cattle - breed composition

The proportions of the different cattle breeds in the Australian beef herd have changed between 1989 90 and 1999 2000 (TABLE 1), largely reflecting growth in the northern beef cattle herds and the product requirements of the feedlot industry and the growing live cattle export trade.

The proportion of bos indices / bos taurus cross cattle in the national herd increased markedly between 1996 97 and 1999 2000. The increase was driven mainly by the very large increases in cattle numbers throughout central Queensland regions, the Northern Territory and Western Australia. Bos indices / bos taurus cross cattle constitute the majority of the herd in these regions and the popularity of bos indices / bos taurus crosses has increased in recent years. In central Queensland, for example, beef cattle numbers are estimated to have increased by 40 per cent between 1996 97 and 1999 2000.

The majority of live cattle importers request at least 50 per cent brahman content and this requirement is reflected in an increase in pure bred brahman cattle from 8.8 per cent of the national herd in 1989 90 to 13.2 per cent in 1999 2000, a change predominant in the more northern beef producing regions.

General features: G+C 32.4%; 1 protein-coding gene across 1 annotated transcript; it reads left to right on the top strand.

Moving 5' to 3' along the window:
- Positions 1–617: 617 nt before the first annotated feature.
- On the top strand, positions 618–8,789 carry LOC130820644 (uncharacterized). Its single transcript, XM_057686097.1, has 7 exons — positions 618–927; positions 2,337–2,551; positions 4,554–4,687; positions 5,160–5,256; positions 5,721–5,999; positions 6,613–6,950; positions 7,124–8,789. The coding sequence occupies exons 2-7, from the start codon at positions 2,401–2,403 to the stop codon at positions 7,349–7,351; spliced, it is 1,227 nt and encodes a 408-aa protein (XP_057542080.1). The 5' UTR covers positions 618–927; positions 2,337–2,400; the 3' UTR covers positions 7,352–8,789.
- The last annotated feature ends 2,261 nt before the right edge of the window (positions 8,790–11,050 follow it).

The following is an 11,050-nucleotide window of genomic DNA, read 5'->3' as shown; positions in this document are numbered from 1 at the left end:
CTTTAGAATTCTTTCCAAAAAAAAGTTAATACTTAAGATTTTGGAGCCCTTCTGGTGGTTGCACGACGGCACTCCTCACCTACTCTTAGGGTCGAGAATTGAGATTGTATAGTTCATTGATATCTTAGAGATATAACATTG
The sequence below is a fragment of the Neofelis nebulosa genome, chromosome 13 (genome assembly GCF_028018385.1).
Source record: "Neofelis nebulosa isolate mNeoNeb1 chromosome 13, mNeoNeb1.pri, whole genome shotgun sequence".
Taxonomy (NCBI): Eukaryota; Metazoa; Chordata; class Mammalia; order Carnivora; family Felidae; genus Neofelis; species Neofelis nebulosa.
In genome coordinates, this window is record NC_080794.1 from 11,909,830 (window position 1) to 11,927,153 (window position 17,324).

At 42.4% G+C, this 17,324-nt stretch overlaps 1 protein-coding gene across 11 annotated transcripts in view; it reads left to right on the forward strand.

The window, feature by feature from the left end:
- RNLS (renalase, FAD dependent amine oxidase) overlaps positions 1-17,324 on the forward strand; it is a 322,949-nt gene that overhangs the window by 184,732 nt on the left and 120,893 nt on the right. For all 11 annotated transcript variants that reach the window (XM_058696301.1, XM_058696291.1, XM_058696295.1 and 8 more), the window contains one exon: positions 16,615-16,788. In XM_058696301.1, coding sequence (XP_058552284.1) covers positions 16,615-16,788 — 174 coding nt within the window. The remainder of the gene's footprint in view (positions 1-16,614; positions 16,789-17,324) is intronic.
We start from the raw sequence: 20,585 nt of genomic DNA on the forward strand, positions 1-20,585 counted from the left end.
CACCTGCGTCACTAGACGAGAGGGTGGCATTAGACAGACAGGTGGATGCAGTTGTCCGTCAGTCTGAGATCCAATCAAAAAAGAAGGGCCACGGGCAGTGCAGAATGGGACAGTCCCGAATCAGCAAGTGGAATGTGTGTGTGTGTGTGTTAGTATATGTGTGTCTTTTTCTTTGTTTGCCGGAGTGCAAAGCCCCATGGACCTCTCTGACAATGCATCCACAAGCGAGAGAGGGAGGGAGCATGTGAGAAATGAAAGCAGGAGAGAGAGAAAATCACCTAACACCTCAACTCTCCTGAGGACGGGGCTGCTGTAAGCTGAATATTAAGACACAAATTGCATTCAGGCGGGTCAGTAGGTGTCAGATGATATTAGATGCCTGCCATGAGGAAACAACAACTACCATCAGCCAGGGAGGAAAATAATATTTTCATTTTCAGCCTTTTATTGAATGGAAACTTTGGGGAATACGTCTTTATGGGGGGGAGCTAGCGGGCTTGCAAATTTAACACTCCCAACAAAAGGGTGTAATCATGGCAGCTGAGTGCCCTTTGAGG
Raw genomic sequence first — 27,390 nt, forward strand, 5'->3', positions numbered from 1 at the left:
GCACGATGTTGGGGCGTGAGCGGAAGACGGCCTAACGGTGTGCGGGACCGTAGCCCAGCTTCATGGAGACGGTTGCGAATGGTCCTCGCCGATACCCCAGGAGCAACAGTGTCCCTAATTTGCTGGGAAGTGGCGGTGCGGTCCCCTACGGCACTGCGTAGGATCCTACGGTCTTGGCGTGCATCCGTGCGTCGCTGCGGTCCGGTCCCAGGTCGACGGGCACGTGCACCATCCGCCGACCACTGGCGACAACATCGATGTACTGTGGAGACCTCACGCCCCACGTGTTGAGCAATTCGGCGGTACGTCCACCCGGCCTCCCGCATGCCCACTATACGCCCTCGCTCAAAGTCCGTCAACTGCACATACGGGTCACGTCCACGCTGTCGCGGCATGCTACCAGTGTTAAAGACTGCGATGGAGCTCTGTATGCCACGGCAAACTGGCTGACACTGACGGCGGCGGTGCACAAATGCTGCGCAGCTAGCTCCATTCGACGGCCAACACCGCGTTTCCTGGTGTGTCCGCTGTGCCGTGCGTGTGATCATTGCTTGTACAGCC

The proportion of angus cattle increased from 4.2 per cent of the national herd in 1989 90 to 9.1 per cent in 1999 2000, and British breed crosses (especially angus cross) have increased from 1.1 to 11.0 per cent in that period. The latter increases reflected increased demand for these breeds.


TABLE 1 % COMPOSITION OF THE AUSTRALIAN BEEF HERD, BY MAJOR BREED AT 30 JUNE

1990
1994 1997 2000p
Hereford
26.7
22.1
19.7
11.2 (9)
Angus
4.2
5.7
9.0
9.1 (16)
Other British breeds
11.2
6.8
6.5 5.8 (22)
European breeds
3.1
1.3
0.6
2.1 (23)
Brahman
8.8
13.4
17.4
13.2 (13)
Santa gertrudis
2.8
3.8 5.2
5.0 (20)
Other tropical breeds 
6.3
4.0
4.6 6.2 (19)
British breed cross
1.1
9.6
11.0 11.0 (12)
British/ European cross
7.4
5.2
4.2
5.5 (11)
Indicus/taurus cross
22.8
19.2
14.6
26.4 (26)
Other (a)
5.5
8.9
7.1 4.6 (22)
TOTAL:
100
100
100
100
 
a Includes mainly dairy breeds used for beef production and dairy beef cross cattle. p Preliminary estimate.
Note: Figures in parentheses are relative standard errors. A guide to interpreting these measures of sample variation is included in 'Survey methods and definitions', as are explanations of other items.


The long term future of the Australian beef industry is promising in light of the strength of other rural commodities and reasonably strong beef prices. The opening of Japanese and Korean markets and comparative safety of beef production should lead to increased production particularly if the marketing campaigns to stimulate the consumption of Australian beef overseas are successful.